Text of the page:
At the opening reception for the exhibition Verdant Dream: Landscape Paintings of the American West, Phyllis Shafer, 61, met a young couple and their son—three of the 400 people in attendance that night. Shafer looked at the young boy and asked what his favorite painting in the show was. “And he points immediately to ‘Loggerhead Shrike,’” she said. It’s a stylized, abstract landscape painting with sweeping views of the Eastern Sierra, as seen from Bishop, with two loggerhead shrikes—small, gray songbirds—in the foreground. “How come you like that one best?” Shafer said. The boy responded, “because that’s the one we’re taking home.” “Loggerhead Shrike” was one of the show’s 35 paintings that sold. In fact, Verdant Dreams sold out entirely before the first people walked through the doors for the reception. 

“Loggerhead Shrike” is among the paintings from Phyllis Shafer’s sold-out exhibition. Image courtesy of Stremmel Gallery.

Selling out is the norm when it comes to Phyllis Shafer exhibitions at the Stremmel Gallery in Reno. And this show, her seventh solo exhibition there, was no exception. Her first? A group show in 2003 when Shafer was in her early 40s. She remembers having eight paintings in the show. Six sold at the opening, and the other two sold before the exhibition closed. “It was a revelation for me,” she said. But what she didn’t know at the time was that her relationship with the gallery—and subsequent success—was just getting started.

Shafer was raised in upstate New York. She attended The State University of New York at Potsdam, where her professors said, “if you want to be an artist, you have to do it in New York City.” She listened, and after graduating, moved to a fifth-floor walk-up on the Lower East Side, where she painted fantasy landscapes. 

“Salt Point Afternoon,” image courtesy of Stremmel Gallery

After living in Manhattan for three years, Shafer embarked on a cross-country road trip to San Francisco with a girlfriend. It was then she got her first taste of the landscape of the West. “Really, once you get past Chicago, it’s like the landscape just exploded,” she said. “And all that subtlety of the Northeast is seen on this grander scale.” 

Establishing roots

Shafer was drawn in by the landscape, met a guy in the Bay Area, and was hooked. And so she went back to Manhattan, packed her belongings, and moved to Oakland. She stayed for 10 years and attended a graduate program at UC Berkeley. By the time she graduated, the relationship with “said guy” had “run its course,” and she accepted a teaching position at Lake Tahoe Community College in South Lake Tahoe. Today, Shafer is co-chair of the art department and director of the college’s three art galleries. She celebrated 25 years of teaching at LTCC this past fall.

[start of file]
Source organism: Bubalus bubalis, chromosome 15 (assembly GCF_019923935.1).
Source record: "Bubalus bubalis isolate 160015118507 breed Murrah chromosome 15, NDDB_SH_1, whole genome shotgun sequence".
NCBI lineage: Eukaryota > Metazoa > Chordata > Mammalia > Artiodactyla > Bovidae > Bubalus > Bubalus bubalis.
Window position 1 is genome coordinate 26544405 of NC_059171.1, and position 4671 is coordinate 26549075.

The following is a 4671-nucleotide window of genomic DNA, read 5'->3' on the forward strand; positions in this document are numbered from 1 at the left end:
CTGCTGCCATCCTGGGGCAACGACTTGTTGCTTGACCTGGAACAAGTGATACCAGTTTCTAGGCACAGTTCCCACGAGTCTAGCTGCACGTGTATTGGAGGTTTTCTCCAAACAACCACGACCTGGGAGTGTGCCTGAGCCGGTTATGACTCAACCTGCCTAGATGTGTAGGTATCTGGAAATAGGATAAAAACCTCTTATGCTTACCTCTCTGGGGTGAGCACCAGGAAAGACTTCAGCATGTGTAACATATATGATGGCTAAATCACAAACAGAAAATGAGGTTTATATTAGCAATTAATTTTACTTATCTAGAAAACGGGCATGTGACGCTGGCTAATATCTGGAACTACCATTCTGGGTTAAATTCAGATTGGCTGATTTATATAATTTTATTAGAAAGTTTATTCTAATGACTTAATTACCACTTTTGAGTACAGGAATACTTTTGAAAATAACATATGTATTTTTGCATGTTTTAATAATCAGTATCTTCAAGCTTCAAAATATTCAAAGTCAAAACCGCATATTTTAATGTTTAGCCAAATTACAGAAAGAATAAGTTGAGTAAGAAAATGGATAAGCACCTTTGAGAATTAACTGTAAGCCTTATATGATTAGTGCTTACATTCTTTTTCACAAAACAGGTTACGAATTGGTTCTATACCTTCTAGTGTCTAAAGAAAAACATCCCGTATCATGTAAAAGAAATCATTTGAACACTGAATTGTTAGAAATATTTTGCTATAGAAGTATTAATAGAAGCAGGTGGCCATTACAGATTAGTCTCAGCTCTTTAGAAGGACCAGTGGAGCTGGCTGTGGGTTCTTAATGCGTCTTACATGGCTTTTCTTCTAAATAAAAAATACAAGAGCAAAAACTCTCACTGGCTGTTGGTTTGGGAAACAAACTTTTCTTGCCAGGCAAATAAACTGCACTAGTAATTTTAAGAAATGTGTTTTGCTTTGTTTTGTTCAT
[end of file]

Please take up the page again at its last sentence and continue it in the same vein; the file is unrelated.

It was while working at LTCC that she first met Turkey Stremmel, who co-founded Stremmel Gallery with her husband Peter in 1969. “Up until then, I had maybe sold five paintings in my entire career,” Shafer said. “And here is this woman. This whirling dervish who just gets behind you.”  

“High from Earth,” courtesy of Stremmel Gallery

Shafer was introduced to Turkey by Frank Hill, who was, according to Shafer, an advocate for emerging artists in Reno at the time. Hill sent Turkey some slides of Shafer’s work. The gallery owner was apprehensive to take on a new artist, arguing she had enough talented artists to showcase, but eventually agreed to meet Shafer and put some of her paintings in a group show. This was the same group show Shafer referred to as “a revelation,” where she more than doubled her all-time career sales, selling six paintings on opening night. The rest, you could say, is history. “It’s just gone from there and been fantastic,” Shafer said. “I’ve never had such an amazing support system from a gallery owner.”

On location

The paintings in Shafer’s current show feature her signature look—abstract and stylized landscapes with exaggerated elements and vibrant colors. What’s new about this show, however, is that Shafer has included living creatures to animate the landscape—grasshoppers, butterflies, birds, and bees. She traveled to Death Valley, the northern coast of California, and to an artist residency in Wyoming called Brush Creek to paint the works featured in Verdant Dreams.

She spent the entire month of August concentrating on nothing but painting. “You’re given a place to stay and a studio, and they feed you,” she said. “You’re just off the grid and have this wonderful opportunity to just focus on your work.

“Thistle’s Repose” is an oil painting by Phyllis Shafer.  Image provided by Stremmel Gallery.

“Thistle’s Repose” is one of the works she painted at Brush Creek. To begin her process, Shafer traveled the Wyoming landscape looking for a composition—a set of relationships between objects—to catch her eye. “It’s a combination of observed landscape, still life, and also this sort of abstracted, stylized element,” she said. 

Each of Shafer’s paintings begs a different approach. For “Thistle’s Repose,” she spent five afternoons, or 15 hours, on location. Then, she spent another 100 hours in the studio. “But the most dynamic part occurs in the field,” she said. That is where the inspiration takes place.

Phyllis Shafer at work, image courtesy of Stremmel Gallery

Phyllis Shafer’s painting exhibition, Verdant Dream: Landscape Paintings of the American West, is on view at the Stremmel Gallery in Reno through Nov. 23. 

Posted by Ally Gravina

Ally Gravina is a freelance journalist and an alumna of the Columbia University Graduate School of Journalism, where she specialized in arts and culture reporting. She lives in Tahoe City. More at